- where P
_{SMES Ex.(t)}is the exchanged power of SMES at period t, which is negative, positive, and equal to zero during charging mode, discharging mode, and standby (idle) mode, respectively; η_{C}ha. and η_{D}is. are the efficiencies of charging and discharging modes, respectively; ΔP(t) is the difference between the output and load demand of HRES; P_{SMES,rated}is the power rating of SMES; E_{SMES St.}(t) is the energy storage capacity of SMES at period t; E_{SMES,min.}and E_{SMES,max.}are the minimum and maximum energy storage capacity limits of the SMES system, respectively; and Δt represents the time interval.

#### 3.1.5. Modeling of Converter

#### 3.2. Operation and Energy Management Strategy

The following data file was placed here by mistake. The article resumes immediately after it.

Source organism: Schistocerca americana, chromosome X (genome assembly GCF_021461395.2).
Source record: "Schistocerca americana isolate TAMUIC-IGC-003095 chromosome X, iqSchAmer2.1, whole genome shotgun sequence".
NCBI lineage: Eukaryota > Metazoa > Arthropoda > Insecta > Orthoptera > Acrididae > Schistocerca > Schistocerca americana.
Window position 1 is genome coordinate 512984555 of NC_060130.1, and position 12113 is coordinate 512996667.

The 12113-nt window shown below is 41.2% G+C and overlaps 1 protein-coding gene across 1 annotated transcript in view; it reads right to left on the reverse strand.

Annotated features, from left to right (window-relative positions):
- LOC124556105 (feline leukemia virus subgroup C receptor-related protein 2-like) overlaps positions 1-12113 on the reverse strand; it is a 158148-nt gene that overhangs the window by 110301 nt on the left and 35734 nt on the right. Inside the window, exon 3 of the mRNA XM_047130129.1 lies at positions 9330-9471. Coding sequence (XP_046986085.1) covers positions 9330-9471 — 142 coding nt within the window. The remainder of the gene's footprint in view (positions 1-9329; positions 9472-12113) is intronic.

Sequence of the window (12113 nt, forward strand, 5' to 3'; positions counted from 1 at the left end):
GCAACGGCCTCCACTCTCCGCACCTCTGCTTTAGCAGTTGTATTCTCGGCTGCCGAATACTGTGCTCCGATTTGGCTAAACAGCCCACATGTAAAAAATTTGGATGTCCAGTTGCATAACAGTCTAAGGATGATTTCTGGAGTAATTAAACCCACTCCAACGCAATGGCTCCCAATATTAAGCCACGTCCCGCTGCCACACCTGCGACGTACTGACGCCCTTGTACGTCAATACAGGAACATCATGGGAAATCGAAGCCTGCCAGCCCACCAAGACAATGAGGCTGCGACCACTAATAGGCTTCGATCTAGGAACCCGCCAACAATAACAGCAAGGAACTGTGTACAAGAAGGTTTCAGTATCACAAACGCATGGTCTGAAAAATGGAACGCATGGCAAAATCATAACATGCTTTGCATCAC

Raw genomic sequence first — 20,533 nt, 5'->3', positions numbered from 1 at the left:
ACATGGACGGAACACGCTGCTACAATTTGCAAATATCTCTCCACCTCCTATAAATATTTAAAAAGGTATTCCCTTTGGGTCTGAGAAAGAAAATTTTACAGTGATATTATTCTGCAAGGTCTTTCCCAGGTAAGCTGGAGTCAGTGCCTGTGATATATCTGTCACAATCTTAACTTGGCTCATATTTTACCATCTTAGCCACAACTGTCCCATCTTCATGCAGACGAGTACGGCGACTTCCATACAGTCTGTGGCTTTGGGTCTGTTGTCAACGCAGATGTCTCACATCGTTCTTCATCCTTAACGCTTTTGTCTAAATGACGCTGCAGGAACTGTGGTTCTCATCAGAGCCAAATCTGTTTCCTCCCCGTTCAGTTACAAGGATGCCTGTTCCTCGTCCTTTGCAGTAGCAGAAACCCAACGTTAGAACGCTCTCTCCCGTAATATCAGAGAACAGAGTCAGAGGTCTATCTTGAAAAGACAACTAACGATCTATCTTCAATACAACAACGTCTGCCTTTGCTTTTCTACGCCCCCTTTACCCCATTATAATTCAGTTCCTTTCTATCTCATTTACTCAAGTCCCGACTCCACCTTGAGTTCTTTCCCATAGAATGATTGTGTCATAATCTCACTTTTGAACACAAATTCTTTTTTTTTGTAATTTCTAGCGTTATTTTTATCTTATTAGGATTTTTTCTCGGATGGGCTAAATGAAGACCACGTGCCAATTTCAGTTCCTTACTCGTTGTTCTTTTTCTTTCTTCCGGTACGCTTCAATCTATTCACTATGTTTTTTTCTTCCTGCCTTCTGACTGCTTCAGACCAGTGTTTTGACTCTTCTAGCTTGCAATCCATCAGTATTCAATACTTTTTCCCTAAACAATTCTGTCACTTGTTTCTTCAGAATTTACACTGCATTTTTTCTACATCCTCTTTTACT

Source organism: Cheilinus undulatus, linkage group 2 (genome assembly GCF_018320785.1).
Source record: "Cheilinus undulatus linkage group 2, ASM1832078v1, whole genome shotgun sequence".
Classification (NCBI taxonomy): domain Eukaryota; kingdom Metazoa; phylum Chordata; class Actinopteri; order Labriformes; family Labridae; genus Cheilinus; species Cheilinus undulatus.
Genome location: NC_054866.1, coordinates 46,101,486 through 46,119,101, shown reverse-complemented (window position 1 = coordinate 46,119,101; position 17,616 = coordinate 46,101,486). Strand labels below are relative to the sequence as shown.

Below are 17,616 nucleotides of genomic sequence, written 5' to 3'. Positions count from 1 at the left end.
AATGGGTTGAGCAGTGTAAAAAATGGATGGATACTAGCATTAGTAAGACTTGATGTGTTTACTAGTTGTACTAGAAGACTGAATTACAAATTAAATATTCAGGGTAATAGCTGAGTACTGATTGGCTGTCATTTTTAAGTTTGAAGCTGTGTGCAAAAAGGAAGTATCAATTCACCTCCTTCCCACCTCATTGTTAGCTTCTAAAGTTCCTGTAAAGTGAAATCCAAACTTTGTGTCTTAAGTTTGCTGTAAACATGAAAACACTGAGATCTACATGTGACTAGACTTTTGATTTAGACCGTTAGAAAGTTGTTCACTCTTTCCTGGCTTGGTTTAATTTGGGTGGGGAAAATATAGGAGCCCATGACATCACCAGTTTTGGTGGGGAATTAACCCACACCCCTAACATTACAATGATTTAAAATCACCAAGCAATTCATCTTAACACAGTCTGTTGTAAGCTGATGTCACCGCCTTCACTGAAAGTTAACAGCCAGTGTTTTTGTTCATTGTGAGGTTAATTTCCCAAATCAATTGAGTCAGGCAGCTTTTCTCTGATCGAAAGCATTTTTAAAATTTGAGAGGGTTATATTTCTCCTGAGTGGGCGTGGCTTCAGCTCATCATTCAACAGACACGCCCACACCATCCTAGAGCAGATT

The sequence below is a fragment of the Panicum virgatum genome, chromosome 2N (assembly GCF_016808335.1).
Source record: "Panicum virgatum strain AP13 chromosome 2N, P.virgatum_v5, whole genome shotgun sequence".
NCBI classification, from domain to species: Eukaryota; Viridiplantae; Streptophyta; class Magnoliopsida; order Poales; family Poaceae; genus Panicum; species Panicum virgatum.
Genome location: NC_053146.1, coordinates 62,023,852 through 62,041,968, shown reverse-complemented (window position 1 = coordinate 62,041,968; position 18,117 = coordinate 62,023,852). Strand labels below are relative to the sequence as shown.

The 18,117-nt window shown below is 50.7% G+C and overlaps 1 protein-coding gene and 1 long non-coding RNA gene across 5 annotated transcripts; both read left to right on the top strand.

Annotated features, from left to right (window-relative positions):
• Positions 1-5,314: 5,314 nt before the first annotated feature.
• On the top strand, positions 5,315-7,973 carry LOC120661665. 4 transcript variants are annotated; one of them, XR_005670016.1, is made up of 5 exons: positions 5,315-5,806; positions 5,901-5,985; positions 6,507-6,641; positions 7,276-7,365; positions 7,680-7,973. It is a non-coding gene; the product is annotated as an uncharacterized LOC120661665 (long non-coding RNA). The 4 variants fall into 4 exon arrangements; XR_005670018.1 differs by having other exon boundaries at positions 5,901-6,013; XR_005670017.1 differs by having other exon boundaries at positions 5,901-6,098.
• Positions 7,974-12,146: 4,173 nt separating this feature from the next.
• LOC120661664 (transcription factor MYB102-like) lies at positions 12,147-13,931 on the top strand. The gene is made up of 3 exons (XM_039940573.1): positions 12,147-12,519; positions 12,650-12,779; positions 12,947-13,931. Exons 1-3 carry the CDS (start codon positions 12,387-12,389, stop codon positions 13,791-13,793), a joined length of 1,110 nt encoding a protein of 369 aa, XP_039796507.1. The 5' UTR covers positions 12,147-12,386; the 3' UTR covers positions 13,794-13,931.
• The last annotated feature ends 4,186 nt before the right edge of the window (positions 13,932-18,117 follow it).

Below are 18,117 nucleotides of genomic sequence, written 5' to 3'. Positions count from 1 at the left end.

**Mode I:**The solar PV and biogas generator provides a considerable amount of energy, and any excess energy is used to charge the storage units if the charge level is below nominal.

**Mode II:**When the charge level is equal to nominal, energy is generated in excess of what is needed for the load and storage unit. All excess energy is transferred via the national grid, which is interconnected.

**Mode III:**The amount of energy generated by the hybrid solar PV–biogas generator is insufficient to meet demand. In terms of the importance of the operation, the following two sub-scenarios can be considered:

- The connected electric load requirement can be met by stored energy from the hybrid SMES-PHES system.
- If the energy in the storage units runs out, the connected national grid provides the required electric load demand.

## 4. Parameter Evaluation of the Optimization

#### 4.1. Economic Evaluation

#### 4.2. Reliability Evaluation

#### 4.3. Formulation of Objective Function to Optimize the Problem

^{3}, the number of solar PV panels, the capacity of the biogas generator, and the capacity of the SMES system.

#### 4.4. Constraints

## 5. Optimization Technique

- a.